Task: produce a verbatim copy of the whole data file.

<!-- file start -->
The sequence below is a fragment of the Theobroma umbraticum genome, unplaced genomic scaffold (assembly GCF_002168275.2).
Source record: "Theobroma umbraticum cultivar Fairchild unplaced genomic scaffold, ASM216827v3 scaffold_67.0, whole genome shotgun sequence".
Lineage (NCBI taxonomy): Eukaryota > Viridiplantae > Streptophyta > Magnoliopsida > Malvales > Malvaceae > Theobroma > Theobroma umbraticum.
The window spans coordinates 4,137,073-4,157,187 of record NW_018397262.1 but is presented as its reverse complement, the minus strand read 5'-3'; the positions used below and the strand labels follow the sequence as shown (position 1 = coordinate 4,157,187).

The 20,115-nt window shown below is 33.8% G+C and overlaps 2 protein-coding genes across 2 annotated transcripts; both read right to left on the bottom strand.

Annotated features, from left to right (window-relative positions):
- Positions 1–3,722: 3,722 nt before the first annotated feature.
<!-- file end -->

The sequence below is a fragment of the Theobroma umbraticum genome, unplaced genomic scaffold (assembly GCF_002168275.2).
Source record: "Theobroma umbraticum cultivar Fairchild unplaced genomic scaffold, ASM216827v3 scaffold_67.0, whole genome shotgun sequence".
Lineage (NCBI taxonomy): Eukaryota > Viridiplantae > Streptophyta > Magnoliopsida > Malvales > Malvaceae > Theobroma > Theobroma umbraticum.
The window spans coordinates 4,137,073-4,157,187 of record NW_018397262.1 but is presented as its reverse complement, the minus strand read 5'-3'; the positions used below and the strand labels follow the sequence as shown (position 1 = coordinate 4,157,187).

The 20,115-nt window shown below is 33.8% G+C and overlaps 2 protein-coding genes across 2 annotated transcripts; both read right to left on the bottom strand.

Annotated features, from left to right (window-relative positions):
- Positions 1–3,722: 3,722 nt before the first annotated feature.